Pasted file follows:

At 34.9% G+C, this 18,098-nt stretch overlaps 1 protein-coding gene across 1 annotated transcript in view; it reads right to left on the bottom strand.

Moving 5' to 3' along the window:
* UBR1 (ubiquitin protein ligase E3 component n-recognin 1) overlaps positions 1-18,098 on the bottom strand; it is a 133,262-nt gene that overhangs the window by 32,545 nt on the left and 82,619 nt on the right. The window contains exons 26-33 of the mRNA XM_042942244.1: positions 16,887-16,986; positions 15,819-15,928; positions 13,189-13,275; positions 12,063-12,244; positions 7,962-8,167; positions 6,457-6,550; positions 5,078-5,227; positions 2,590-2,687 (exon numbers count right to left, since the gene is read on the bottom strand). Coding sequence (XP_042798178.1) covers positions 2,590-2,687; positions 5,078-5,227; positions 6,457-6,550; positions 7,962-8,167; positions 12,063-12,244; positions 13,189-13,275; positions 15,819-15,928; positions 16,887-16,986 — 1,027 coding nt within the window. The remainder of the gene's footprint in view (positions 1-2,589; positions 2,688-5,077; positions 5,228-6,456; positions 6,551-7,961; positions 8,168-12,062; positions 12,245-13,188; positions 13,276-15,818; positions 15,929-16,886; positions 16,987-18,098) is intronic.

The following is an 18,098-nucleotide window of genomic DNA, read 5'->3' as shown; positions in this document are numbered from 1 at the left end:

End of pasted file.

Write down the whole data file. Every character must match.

At 34.9% G+C, this 18,098-nt stretch overlaps 1 protein-coding gene across 1 annotated transcript in view; it reads right to left on the bottom strand.

Moving 5' to 3' along the window:
* UBR1 (ubiquitin protein ligase E3 component n-recognin 1) overlaps positions 1-18,098 on the bottom strand; it is a 133,262-nt gene that overhangs the window by 32,545 nt on the left and 82,619 nt on the right. The window contains exons 26-33 of the mRNA XM_042942244.1: positions 16,887-16,986; positions 15,819-15,928; positions 13,189-13,275; positions 12,063-12,244; positions 7,962-8,167; positions 6,457-6,550; positions 5,078-5,227; positions 2,590-2,687 (exon numbers count right to left, since the gene is read on the bottom strand). Coding sequence (XP_042798178.1) covers positions 2,590-2,687; positions 5,078-5,227; positions 6,457-6,550; positions 7,962-8,167; positions 12,063-12,244; positions 13,189-13,275; positions 15,819-15,928; positions 16,887-16,986 — 1,027 coding nt within the window. The remainder of the gene's footprint in view (positions 1-2,589; positions 2,688-5,077; positions 5,228-6,456; positions 6,551-7,961; positions 8,168-12,062; positions 12,245-13,188; positions 13,276-15,818; positions 15,929-16,886; positions 16,987-18,098) is intronic.

The following is an 18,098-nucleotide window of genomic DNA, read 5'->3' as shown; positions in this document are numbered from 1 at the left end: